Original Research

Exploring the trauma care nurse’s lived experiences of dealing with the violent death of their clients

P Brysiewicz, BR Bhengu
Curationis | Vol 23, No 4 | a732 | DOI: https://doi.org/10.4102/curationis.v23i4.732 | © 2000 P Brysiewicz, BR Bhengu | This work is licensed under CC Attribution 4.0
Submitted: 27 September 2000 | Published: 27 September 2000

About the author(s)

P Brysiewicz, School of nursing, University of Natal - Durban, South Africa
BR Bhengu, School of nursing, University of Natal - Durban, South Africa

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A phenomenological approach was used to explore the phenomenon, violent death, from the perspective of trauma care nurses working in Kwa-Zulu Natal. Three relatively unstructured interviews were undertaken on an individual basis with each lasting thirty to forty-five minutes long. The researchers applied the principle o f theoretical saturation and a total of seven participants from three levelone trauma units were included in the study. All the interviews were tape recorded and transcribed, and manual analysis, as well as a qualitative software package - NUD*IST - was used to identify experiential themes within the data.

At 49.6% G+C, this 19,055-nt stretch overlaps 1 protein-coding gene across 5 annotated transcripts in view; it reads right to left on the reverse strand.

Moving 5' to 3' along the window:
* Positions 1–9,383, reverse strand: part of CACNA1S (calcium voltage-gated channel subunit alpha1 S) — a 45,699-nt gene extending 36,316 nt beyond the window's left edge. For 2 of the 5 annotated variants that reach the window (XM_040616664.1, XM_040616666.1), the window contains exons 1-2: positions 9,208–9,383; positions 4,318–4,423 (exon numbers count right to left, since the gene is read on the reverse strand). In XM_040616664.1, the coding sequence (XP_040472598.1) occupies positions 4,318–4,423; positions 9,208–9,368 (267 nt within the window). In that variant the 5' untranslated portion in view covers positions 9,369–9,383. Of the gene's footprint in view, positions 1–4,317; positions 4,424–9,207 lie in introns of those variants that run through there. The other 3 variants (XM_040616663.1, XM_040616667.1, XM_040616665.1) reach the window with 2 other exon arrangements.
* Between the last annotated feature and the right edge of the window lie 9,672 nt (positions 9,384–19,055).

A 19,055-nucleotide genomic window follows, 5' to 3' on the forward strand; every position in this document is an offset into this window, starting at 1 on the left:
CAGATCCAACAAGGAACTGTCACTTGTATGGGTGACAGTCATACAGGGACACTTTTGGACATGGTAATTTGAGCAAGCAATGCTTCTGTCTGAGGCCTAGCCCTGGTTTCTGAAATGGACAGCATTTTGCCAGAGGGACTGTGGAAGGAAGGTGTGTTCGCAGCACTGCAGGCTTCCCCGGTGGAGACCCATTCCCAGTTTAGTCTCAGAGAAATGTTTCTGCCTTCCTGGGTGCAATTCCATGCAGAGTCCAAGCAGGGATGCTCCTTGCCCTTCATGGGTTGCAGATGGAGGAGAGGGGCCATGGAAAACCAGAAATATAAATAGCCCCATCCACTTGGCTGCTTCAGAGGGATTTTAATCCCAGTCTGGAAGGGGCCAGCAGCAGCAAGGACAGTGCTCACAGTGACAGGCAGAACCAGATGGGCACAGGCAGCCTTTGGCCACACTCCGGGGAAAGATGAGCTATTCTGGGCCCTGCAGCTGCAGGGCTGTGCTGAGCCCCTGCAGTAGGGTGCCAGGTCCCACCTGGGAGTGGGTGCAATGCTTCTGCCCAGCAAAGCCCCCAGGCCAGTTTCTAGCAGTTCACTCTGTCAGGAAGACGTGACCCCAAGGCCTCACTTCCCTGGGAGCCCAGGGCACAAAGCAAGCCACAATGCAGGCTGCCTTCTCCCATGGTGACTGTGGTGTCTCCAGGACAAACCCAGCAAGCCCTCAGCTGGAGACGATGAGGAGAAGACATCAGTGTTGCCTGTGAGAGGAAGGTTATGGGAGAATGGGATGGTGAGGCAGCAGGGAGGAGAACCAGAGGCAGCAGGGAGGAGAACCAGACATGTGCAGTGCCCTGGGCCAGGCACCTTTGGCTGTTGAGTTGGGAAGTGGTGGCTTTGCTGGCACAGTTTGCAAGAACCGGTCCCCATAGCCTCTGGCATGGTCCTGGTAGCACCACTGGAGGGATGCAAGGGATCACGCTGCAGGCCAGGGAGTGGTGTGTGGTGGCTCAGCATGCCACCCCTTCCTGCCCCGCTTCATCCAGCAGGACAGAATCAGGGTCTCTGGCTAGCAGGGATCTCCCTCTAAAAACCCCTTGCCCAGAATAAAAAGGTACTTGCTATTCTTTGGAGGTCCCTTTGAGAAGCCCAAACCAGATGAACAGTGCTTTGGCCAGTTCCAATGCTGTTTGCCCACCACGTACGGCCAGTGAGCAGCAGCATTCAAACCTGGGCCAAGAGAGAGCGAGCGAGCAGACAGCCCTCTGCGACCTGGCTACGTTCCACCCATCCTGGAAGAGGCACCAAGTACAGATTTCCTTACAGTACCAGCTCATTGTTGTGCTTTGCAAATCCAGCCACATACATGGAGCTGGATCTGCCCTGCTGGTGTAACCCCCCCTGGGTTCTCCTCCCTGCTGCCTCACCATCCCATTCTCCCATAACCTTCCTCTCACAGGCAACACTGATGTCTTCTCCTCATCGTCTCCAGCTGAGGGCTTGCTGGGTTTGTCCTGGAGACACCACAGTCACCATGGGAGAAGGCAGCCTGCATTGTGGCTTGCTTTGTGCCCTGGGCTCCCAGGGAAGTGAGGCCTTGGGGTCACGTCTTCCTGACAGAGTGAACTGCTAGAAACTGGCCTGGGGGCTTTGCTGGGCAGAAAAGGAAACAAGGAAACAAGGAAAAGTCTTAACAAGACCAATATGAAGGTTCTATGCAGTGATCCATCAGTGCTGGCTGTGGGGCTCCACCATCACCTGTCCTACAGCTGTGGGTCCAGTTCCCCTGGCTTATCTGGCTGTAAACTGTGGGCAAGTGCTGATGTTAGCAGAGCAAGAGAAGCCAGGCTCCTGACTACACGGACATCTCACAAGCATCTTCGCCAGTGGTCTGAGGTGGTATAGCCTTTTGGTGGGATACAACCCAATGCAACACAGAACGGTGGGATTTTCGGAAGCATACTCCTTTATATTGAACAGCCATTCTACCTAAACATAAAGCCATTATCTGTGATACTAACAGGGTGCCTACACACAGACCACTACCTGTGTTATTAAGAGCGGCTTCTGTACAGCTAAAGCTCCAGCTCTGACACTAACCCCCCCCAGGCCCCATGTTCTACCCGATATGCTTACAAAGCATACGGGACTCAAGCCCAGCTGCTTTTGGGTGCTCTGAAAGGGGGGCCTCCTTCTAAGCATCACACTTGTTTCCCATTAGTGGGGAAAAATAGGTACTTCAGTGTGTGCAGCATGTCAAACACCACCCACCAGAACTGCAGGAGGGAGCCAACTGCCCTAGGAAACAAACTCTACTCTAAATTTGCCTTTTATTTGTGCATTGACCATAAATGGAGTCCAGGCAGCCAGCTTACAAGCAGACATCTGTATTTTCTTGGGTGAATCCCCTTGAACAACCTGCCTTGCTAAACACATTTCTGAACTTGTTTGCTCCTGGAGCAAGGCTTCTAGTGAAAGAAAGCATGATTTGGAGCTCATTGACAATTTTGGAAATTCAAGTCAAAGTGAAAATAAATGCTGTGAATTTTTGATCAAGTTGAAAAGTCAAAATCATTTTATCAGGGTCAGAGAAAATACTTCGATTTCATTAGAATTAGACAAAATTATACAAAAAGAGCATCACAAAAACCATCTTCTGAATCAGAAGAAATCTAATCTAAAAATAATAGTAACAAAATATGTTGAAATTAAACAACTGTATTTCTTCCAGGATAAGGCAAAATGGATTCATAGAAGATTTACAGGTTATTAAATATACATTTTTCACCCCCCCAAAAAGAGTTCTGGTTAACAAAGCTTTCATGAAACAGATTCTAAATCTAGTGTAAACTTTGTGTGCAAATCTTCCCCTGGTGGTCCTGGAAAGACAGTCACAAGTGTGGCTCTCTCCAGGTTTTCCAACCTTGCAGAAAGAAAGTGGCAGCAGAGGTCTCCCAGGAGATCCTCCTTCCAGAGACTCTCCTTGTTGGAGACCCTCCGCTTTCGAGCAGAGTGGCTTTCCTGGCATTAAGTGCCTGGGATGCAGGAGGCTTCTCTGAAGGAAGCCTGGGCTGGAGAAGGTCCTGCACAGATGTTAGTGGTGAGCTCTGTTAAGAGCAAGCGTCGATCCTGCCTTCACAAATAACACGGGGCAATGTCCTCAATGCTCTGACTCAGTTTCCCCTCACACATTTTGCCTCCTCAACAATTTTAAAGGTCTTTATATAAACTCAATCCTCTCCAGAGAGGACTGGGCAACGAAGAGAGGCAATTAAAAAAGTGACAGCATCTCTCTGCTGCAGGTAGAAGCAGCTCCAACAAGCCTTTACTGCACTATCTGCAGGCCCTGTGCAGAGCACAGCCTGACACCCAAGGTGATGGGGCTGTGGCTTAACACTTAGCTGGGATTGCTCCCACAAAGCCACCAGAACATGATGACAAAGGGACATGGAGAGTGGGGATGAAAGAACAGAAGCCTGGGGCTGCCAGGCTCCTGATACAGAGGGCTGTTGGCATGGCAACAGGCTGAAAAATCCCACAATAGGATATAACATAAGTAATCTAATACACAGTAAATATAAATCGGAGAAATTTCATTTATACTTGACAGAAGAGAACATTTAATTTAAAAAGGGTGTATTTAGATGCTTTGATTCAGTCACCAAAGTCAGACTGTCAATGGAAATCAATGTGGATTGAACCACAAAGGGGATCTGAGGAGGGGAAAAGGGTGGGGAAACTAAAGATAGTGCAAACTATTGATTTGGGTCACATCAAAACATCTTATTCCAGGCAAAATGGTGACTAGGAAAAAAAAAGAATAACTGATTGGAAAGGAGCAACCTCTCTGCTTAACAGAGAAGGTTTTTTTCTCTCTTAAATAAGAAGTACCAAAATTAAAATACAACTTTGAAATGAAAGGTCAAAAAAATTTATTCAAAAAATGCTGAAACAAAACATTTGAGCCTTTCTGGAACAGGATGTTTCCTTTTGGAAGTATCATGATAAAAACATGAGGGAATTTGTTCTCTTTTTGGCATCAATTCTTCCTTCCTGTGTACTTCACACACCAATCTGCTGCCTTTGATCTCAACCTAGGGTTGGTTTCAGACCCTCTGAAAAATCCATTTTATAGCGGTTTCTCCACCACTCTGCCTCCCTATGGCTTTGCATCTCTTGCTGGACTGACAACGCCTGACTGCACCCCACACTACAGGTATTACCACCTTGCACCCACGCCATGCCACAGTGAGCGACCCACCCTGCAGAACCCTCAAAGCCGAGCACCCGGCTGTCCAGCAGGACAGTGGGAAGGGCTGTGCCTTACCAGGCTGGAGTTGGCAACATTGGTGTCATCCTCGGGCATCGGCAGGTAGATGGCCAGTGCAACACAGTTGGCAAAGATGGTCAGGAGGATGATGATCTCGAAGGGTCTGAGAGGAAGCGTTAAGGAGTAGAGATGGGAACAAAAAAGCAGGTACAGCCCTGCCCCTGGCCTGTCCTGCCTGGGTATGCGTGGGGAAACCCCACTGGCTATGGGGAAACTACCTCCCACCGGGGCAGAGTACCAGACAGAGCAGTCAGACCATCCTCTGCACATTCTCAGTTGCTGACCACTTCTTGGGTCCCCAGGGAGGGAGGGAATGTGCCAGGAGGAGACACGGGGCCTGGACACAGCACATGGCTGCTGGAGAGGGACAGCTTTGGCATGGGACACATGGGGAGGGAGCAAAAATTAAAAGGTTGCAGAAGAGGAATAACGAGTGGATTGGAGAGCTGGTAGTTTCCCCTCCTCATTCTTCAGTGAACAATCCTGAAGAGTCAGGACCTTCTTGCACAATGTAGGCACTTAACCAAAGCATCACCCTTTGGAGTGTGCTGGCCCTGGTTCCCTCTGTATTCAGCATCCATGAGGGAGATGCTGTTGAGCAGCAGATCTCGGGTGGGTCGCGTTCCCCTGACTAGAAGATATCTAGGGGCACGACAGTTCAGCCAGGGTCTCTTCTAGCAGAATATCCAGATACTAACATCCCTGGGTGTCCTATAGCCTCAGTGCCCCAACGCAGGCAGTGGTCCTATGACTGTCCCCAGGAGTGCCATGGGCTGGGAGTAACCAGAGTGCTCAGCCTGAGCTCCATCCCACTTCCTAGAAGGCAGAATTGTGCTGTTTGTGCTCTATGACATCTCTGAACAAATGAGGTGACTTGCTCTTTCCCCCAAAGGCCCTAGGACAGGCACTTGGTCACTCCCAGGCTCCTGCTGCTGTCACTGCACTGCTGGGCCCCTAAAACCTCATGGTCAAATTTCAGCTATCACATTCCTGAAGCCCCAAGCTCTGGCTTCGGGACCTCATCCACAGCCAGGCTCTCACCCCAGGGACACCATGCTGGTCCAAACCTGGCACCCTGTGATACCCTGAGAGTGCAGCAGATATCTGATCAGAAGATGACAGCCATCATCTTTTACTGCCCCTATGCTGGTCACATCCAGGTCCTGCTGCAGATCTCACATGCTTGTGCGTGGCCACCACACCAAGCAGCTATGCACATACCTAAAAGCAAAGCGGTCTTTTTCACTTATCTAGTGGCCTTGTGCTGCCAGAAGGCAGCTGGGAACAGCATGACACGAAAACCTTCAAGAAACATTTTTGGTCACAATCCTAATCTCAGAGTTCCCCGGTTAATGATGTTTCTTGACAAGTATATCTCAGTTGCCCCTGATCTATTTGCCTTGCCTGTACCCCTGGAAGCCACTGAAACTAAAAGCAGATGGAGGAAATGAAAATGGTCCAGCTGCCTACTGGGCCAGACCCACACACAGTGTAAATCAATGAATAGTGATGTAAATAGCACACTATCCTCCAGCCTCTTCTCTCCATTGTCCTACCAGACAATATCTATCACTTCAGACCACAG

The trauma care nurses conceptualized violent death as being sudden, unpredictable, senseless and not as dignified or peaceful as a non-violent death. A number of issues that made confronting violent death difficult were raised and the trauma care nurses described a number of emotional and physical reactions that they experienced due to exposure to these situations. A number of recommendations were suggested for the trauma care nurses, nursing management, nurse educators and for future research in an attempt to prevent the loss of these valuable nurses from the nursing profession.


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doi: 10.1177/0193945913492571